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Endocrinology. 2018 Sep 1;159(9):3259-3267. doi: 10.1210/en.2018-00266.

Evidence for Adipocyte-Derived Extracellular Vesicles in the Human Circulation.

Author information

1
School of Sport and Health Sciences, Cardiff Metropolitan University, Cardiff, United Kingdom.
2
Neuroscience and Mental Health Research Institute, School of Medicine, Cardiff University, Cardiff, United Kingdom.
3
Sir William Dunn School of Pathology, University of Oxford, Oxford, United Kingdom.

Abstract

Adipocyte-derived extracellular vesicles (EVs) may serve as novel endocrine mediators of adipose tissue and impact upon vascular health. However, it is unclear whether adipocyte-derived EVs are present in the human circulation. Therefore, the purpose of this study was to seek evidence for the presence of adipocyte-derived EVs in circulating plasma. Size-exclusion chromatography of platelet-free plasma identified fractions 5 to 10 as containing EVs by a peak in particle concentration, which corresponded with the presence of EV and adipocyte proteins. Pooling fractions 5 to 10 and subjecting to ultracentrifugation yielded a plasma EV sample, as verified by transmission electron microscopy (TEM) showing EV structures and Western blotting for EV (e.g., CD9 and Alix) and adipocyte markers. Magnetic beads and a solid-phase assay were used to deplete the EV sample of the four major families of circulating EVs: platelet-derived, leukocyte-derived, endothelial-derived, and erythrocyte-derived EVs. Postdepletion samples from both techniques contained EV structures as visualized by TEM, as well as CD9, Alix, and classic adipocyte proteins. Postdepletion samples also contained a range of other adipocyte proteins from an adipokine array. Adipocyte proteins and adipokines are expressed in optimally processed plasma EV samples, suggesting that adipocyte-derived EVs are secreted into the human circulation.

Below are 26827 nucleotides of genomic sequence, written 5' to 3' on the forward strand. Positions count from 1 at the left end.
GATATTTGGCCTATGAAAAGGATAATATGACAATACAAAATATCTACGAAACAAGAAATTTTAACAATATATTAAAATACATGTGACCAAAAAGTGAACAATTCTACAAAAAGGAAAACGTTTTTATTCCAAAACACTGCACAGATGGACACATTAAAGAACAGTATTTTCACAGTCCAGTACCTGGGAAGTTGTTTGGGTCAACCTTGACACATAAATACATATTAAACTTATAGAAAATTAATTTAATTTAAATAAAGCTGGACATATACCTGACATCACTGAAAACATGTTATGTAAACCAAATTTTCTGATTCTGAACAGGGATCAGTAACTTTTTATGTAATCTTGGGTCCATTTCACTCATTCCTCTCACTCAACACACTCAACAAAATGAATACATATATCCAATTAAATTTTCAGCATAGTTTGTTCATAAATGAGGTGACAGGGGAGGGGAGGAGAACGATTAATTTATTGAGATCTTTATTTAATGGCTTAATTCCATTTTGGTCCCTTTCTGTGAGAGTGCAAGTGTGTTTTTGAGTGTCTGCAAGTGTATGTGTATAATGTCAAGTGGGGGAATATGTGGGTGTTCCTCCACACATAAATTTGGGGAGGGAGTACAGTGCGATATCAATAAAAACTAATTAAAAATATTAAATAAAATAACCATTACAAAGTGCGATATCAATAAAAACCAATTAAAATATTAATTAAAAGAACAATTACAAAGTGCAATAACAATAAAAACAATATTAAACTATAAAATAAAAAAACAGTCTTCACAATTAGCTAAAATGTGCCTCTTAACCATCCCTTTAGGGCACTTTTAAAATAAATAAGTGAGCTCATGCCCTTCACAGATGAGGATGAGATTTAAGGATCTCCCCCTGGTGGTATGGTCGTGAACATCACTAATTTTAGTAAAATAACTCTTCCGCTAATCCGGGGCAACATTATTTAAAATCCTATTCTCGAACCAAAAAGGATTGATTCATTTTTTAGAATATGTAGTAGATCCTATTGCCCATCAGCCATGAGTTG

PMID:
30016424
PMCID:
PMC6109300
DOI:
10.1210/en.2018-00266
[Indexed for MEDLINE]
Free PMC Article

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